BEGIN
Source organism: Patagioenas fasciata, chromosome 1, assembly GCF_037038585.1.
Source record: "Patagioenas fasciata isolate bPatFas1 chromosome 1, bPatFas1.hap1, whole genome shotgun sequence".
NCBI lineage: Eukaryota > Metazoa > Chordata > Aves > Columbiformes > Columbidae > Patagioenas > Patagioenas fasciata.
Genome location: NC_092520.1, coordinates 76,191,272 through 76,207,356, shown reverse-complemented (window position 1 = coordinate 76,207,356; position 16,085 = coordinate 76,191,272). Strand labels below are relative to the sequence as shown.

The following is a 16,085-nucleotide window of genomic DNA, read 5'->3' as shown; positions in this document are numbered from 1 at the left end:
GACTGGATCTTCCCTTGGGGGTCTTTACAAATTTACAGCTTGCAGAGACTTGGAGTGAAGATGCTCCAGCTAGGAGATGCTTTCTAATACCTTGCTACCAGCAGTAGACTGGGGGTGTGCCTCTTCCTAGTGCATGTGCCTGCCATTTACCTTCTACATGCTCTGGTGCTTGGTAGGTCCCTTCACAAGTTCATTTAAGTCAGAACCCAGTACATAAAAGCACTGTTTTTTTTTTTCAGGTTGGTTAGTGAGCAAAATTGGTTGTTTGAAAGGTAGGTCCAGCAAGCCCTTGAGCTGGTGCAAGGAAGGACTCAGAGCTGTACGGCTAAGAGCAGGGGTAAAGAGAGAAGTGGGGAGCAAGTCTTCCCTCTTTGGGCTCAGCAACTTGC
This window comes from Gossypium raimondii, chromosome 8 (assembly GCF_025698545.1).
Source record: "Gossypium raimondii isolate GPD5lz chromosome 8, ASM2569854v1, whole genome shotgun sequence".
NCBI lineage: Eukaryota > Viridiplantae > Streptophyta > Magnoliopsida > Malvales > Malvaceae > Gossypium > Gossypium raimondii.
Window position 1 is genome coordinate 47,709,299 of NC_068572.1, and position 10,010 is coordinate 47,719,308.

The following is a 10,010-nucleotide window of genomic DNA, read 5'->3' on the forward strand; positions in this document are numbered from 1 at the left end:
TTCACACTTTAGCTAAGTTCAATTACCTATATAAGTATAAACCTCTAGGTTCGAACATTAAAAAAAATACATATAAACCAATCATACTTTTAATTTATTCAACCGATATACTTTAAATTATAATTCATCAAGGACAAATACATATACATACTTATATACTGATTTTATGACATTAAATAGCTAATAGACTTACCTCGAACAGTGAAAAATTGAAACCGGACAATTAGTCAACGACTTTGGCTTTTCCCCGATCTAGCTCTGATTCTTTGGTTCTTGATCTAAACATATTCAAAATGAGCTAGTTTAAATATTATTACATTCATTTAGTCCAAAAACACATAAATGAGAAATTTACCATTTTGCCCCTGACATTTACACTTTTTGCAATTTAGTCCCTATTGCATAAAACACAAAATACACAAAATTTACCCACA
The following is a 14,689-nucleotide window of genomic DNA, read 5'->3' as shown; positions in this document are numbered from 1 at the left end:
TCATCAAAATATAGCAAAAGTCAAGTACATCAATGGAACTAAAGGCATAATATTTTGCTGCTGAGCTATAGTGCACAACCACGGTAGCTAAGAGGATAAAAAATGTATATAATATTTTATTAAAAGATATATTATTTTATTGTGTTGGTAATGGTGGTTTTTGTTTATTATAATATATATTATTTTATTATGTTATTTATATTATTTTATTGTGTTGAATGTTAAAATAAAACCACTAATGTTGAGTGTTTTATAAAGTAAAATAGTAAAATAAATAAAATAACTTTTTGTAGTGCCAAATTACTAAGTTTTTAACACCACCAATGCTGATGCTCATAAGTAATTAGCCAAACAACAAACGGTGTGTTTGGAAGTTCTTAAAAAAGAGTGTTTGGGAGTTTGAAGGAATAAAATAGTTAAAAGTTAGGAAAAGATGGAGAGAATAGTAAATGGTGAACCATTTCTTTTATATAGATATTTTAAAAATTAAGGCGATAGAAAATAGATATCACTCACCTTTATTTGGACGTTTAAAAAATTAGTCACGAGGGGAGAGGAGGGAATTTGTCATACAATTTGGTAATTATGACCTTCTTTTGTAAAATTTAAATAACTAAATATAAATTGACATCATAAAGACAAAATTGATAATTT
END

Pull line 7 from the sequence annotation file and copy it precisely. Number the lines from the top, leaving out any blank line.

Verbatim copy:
This window comes from Gossypium raimondii, chromosome 8 (assembly GCF_025698545.1).